But even in that study, evidence against that idea was mounting. Several of the children in the study couldn’t roll their tongues at first, but later learned to do so. In 1951, geneticist Taku Komai noted that while only 54 percent of Japanese schoolchildren could roll their tongues at age six, 76 percent could do so at age 12. That meant that more than 20 percent of kids may learn to tongue-roll in grade school, and that’s a big strike against the idea that the skill is purely genetic.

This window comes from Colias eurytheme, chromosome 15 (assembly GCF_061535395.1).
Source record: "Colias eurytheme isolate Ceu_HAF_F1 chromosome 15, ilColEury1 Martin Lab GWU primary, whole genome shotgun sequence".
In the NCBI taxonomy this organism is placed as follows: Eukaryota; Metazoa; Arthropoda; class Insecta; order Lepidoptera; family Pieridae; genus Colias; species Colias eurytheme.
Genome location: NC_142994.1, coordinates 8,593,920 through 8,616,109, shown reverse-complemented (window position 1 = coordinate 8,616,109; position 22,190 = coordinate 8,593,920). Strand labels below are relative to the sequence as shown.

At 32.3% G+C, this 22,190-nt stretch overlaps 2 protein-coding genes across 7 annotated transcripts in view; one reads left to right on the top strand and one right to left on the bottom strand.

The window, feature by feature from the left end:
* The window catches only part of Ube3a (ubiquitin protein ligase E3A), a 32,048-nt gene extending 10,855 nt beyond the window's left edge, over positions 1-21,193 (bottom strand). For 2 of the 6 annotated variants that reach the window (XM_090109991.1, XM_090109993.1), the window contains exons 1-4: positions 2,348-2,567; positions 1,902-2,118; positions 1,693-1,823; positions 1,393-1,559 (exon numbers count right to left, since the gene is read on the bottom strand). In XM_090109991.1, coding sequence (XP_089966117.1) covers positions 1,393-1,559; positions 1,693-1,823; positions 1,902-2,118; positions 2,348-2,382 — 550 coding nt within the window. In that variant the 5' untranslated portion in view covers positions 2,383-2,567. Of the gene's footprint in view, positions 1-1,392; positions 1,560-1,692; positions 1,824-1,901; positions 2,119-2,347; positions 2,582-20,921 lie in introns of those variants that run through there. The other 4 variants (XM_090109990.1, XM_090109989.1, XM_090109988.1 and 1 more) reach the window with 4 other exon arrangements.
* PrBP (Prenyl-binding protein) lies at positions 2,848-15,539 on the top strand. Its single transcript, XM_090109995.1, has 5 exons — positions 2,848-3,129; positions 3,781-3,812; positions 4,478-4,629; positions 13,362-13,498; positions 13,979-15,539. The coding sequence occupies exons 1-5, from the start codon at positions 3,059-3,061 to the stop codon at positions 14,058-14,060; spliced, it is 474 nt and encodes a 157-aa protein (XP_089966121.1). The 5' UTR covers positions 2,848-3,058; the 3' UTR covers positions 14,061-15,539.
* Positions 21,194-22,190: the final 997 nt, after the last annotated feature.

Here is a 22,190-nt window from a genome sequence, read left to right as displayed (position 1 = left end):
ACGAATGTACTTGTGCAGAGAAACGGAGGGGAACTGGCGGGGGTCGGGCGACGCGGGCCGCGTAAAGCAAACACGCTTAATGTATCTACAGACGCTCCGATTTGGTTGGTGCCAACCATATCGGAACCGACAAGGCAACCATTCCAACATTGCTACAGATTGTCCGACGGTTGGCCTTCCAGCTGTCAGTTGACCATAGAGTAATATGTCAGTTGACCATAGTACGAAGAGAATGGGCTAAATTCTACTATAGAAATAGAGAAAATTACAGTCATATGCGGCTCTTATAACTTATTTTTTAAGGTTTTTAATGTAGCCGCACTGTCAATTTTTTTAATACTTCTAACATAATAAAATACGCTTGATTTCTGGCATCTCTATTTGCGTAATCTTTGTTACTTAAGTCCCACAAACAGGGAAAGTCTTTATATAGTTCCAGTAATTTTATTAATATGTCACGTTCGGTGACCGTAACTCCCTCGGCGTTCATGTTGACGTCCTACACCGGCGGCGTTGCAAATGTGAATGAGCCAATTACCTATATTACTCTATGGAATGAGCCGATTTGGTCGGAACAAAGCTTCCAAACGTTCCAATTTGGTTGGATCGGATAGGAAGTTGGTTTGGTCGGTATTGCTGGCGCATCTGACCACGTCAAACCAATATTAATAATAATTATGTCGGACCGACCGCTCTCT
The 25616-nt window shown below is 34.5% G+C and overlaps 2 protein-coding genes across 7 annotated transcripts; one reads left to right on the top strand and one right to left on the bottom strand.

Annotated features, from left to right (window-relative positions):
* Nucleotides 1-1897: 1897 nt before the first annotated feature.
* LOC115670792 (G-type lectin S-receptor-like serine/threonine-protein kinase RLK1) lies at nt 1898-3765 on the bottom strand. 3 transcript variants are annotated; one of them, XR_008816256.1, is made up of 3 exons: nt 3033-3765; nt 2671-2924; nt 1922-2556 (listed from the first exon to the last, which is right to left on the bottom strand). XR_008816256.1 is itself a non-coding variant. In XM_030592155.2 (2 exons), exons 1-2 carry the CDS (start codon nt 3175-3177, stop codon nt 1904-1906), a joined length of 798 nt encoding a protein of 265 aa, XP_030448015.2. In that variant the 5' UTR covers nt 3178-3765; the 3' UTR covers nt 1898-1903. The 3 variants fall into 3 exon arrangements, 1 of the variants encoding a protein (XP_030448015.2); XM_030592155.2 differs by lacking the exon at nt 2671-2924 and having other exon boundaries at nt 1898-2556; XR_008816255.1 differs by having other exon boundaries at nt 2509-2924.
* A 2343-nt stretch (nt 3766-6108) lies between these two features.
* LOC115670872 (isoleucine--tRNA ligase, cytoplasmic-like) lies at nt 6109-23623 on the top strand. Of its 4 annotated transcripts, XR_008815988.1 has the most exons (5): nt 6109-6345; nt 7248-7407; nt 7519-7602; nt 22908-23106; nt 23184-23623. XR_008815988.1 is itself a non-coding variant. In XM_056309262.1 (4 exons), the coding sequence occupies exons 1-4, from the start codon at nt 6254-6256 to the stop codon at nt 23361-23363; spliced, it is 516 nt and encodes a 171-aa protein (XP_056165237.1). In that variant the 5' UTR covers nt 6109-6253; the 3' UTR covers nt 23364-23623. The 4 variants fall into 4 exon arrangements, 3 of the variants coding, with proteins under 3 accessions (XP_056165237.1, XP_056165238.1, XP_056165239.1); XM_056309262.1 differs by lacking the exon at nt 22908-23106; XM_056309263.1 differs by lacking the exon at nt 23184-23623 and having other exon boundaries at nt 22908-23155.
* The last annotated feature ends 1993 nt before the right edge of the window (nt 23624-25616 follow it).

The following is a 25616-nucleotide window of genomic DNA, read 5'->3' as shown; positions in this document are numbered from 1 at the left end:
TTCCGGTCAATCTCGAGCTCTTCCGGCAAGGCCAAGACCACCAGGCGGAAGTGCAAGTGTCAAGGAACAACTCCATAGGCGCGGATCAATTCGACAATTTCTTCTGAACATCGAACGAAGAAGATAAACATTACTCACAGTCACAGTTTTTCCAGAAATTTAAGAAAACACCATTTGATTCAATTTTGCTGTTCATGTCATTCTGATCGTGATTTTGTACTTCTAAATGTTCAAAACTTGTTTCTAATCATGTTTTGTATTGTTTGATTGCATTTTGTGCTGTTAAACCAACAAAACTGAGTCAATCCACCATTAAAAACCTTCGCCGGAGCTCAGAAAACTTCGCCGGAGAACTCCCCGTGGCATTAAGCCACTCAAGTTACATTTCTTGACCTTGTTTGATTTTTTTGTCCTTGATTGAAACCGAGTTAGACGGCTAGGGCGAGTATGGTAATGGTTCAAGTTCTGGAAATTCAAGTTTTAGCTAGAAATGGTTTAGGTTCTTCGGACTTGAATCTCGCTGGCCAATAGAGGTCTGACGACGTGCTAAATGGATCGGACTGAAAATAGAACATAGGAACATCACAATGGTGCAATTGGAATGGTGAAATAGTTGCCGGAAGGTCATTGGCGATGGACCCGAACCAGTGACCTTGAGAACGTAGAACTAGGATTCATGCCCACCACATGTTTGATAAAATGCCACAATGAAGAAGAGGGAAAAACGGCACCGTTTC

In the case of tongue rolling, even with identical genes, identical twins didn’t all share the skill. That shows that while tongue rolling probably has some genetic component, it’s not as simple as science class made it out to be. When it comes to learning genetics, stick to attached earlobes and chin clefts. Tongue rolling is a skill all its own.